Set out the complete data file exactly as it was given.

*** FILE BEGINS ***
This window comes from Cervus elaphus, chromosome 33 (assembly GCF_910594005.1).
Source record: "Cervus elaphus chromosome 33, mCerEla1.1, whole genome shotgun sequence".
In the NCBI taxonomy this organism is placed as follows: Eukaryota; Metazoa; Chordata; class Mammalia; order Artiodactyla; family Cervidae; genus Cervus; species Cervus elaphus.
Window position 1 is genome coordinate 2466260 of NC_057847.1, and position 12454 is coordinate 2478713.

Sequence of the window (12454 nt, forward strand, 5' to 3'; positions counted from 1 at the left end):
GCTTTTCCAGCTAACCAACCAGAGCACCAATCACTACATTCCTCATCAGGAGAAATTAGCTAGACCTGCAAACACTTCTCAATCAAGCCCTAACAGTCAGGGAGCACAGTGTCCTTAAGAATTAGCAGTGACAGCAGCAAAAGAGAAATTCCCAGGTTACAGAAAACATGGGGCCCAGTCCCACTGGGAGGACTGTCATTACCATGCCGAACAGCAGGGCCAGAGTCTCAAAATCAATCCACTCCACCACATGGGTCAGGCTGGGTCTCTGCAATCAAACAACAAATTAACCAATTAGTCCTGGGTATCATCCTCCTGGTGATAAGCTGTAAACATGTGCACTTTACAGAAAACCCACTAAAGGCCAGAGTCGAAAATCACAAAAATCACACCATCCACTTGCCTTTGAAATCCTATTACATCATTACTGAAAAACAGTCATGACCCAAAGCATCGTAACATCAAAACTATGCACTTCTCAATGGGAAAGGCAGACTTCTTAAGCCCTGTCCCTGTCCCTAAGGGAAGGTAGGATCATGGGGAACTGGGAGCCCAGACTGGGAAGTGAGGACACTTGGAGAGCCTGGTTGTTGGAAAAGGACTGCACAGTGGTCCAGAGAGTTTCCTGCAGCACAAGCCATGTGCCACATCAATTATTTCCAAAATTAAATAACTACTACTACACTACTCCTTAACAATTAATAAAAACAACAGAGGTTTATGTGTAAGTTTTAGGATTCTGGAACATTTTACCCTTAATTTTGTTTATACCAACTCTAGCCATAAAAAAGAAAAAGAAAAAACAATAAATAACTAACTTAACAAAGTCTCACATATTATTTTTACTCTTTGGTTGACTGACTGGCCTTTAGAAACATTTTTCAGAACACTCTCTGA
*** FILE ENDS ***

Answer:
This window comes from Cervus elaphus, chromosome 33 (assembly GCF_910594005.1).
Source record: "Cervus elaphus chromosome 33, mCerEla1.1, whole genome shotgun sequence".
In the NCBI taxonomy this organism is placed as follows: Eukaryota; Metazoa; Chordata; class Mammalia; order Artiodactyla; family Cervidae; genus Cervus; species Cervus elaphus.
Window position 1 is genome coordinate 2466260 of NC_057847.1, and position 12454 is coordinate 2478713.

Sequence of the window (12454 nt, forward strand, 5' to 3'; positions counted from 1 at the left end):
GCTTTTCCAGCTAACCAACCAGAGCACCAATCACTACATTCCTCATCAGGAGAAATTAGCTAGACCTGCAAACACTTCTCAATCAAGCCCTAACAGTCAGGGAGCACAGTGTCCTTAAGAATTAGCAGTGACAGCAGCAAAAGAGAAATTCCCAGGTTACAGAAAACATGGGGCCCAGTCCCACTGGGAGGACTGTCATTACCATGCCGAACAGCAGGGCCAGAGTCTCAAAATCAATCCACTCCACCACATGGGTCAGGCTGGGTCTCTGCAATCAAACAACAAATTAACCAATTAGTCCTGGGTATCATCCTCCTGGTGATAAGCTGTAAACATGTGCACTTTACAGAAAACCCACTAAAGGCCAGAGTCGAAAATCACAAAAATCACACCATCCACTTGCCTTTGAAATCCTATTACATCATTACTGAAAAACAGTCATGACCCAAAGCATCGTAACATCAAAACTATGCACTTCTCAATGGGAAAGGCAGACTTCTTAAGCCCTGTCCCTGTCCCTAAGGGAAGGTAGGATCATGGGGAACTGGGAGCCCAGACTGGGAAGTGAGGACACTTGGAGAGCCTGGTTGTTGGAAAAGGACTGCACAGTGGTCCAGAGAGTTTCCTGCAGCACAAGCCATGTGCCACATCAATTATTTCCAAAATTAAATAACTACTACTACACTACTCCTTAACAATTAATAAAAACAACAGAGGTTTATGTGTAAGTTTTAGGATTCTGGAACATTTTACCCTTAATTTTGTTTATACCAACTCTAGCCATAAAAAAGAAAAAGAAAAAACAATAAATAACTAACTTAACAAAGTCTCACATATTATTTTTACTCTTTGGTTGACTGACTGGCCTTTAGAAACATTTTTCAGAACACTCTCTGA